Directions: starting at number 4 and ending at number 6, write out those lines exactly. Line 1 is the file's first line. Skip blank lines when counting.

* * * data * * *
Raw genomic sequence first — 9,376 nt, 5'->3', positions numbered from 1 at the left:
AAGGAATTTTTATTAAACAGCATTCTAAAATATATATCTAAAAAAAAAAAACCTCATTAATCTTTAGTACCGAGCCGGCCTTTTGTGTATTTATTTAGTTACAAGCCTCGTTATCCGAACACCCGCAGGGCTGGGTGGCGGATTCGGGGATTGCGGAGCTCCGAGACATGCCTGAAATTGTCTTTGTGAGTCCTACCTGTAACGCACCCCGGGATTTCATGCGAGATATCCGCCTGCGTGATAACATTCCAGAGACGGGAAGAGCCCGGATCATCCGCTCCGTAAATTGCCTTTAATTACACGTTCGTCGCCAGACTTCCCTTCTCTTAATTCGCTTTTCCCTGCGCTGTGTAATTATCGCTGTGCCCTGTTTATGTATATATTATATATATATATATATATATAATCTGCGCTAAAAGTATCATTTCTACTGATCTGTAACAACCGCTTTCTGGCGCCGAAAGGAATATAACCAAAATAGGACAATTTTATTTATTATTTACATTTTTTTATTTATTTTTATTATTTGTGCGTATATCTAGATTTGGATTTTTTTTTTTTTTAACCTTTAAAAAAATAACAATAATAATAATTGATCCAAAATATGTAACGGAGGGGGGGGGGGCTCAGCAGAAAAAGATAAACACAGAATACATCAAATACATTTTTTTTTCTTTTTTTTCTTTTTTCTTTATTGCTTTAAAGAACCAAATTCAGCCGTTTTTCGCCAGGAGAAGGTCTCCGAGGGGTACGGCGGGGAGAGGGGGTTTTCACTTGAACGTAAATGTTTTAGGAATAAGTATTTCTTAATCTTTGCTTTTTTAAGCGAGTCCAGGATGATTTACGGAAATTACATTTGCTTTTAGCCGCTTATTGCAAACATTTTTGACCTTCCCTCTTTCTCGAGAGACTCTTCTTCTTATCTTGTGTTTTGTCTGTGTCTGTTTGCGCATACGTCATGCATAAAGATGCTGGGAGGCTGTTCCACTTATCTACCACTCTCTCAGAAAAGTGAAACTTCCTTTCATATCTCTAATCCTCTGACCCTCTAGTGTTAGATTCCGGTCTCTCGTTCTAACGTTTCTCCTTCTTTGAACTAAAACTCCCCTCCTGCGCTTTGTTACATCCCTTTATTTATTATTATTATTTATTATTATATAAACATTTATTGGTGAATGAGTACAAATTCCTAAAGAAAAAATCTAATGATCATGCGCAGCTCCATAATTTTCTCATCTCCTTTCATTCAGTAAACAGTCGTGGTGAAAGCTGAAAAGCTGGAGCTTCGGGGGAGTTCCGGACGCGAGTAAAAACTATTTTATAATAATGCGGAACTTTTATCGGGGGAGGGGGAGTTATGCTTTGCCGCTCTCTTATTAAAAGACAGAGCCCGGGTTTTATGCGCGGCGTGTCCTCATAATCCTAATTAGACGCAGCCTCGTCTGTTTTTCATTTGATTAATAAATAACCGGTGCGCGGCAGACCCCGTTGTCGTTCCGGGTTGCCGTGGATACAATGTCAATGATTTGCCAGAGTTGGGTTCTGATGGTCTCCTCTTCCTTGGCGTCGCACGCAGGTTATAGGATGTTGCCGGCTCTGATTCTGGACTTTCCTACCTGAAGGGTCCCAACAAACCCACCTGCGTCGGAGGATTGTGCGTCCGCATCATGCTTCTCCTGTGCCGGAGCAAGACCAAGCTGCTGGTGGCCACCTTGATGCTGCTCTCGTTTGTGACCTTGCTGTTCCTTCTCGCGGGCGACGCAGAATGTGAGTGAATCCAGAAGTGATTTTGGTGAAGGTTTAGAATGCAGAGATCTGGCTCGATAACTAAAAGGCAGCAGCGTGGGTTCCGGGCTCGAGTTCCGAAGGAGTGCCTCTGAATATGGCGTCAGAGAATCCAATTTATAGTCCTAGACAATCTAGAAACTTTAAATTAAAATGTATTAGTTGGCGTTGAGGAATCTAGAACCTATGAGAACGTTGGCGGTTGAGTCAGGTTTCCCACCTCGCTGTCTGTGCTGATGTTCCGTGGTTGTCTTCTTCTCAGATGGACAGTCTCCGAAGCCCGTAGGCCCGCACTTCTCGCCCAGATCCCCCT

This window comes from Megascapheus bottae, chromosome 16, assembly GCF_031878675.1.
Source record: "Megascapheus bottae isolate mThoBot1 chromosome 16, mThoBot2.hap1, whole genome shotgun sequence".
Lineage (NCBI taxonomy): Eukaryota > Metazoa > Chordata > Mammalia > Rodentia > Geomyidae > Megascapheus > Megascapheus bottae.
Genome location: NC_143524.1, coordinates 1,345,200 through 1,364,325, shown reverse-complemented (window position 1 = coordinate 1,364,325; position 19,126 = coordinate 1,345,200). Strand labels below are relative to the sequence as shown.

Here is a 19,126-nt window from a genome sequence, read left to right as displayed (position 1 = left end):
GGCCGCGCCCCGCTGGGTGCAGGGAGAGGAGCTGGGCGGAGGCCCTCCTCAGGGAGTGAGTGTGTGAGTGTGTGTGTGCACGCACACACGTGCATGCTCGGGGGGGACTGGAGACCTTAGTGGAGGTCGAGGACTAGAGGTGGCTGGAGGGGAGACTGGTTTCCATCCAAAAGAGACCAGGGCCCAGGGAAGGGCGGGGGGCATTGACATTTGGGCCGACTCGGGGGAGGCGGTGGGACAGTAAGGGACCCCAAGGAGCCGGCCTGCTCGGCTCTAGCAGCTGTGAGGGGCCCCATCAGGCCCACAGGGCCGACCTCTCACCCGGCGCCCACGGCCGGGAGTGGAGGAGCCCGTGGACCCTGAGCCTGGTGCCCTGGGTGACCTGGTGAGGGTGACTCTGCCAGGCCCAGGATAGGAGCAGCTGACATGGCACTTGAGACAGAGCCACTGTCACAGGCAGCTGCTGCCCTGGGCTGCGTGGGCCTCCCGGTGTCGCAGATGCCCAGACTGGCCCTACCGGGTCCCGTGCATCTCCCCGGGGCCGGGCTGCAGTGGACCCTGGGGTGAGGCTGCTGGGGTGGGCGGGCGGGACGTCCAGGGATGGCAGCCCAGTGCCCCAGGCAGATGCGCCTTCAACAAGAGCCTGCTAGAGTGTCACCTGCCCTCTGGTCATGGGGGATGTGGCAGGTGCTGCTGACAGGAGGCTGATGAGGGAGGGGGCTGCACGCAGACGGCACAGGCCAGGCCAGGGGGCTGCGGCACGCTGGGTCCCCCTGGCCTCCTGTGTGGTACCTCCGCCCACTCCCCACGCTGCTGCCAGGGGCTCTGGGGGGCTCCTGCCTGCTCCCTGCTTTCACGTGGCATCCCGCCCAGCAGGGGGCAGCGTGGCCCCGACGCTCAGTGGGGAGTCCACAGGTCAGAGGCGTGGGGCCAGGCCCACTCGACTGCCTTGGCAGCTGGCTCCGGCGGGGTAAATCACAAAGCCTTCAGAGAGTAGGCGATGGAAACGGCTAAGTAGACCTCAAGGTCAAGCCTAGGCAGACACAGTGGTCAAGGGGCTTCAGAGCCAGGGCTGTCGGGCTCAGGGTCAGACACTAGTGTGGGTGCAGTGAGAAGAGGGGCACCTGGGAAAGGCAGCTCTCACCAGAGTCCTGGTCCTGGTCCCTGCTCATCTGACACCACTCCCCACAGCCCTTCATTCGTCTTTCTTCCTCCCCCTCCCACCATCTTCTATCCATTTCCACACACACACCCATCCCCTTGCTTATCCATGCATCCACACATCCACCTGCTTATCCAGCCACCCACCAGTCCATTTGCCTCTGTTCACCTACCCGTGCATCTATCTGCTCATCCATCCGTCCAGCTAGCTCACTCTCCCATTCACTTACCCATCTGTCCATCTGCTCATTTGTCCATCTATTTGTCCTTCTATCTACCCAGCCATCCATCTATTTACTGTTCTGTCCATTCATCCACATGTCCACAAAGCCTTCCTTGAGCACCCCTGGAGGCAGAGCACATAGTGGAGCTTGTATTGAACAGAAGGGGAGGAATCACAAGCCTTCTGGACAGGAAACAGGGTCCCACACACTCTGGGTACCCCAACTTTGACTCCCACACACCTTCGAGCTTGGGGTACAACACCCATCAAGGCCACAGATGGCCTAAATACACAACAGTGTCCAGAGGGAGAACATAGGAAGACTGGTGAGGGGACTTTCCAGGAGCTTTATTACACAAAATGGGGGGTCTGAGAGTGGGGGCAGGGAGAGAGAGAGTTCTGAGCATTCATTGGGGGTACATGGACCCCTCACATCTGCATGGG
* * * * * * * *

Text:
Source record: "Megascapheus bottae isolate mThoBot1 chromosome 16, mThoBot2.hap1, whole genome shotgun sequence".
Lineage (NCBI taxonomy): Eukaryota > Metazoa > Chordata > Mammalia > Rodentia > Geomyidae > Megascapheus > Megascapheus bottae.
Genome location: NC_143524.1, coordinates 1,345,200 through 1,364,325, shown reverse-complemented (window position 1 = coordinate 1,364,325; position 19,126 = coordinate 1,345,200). Strand labels below are relative to the sequence as shown.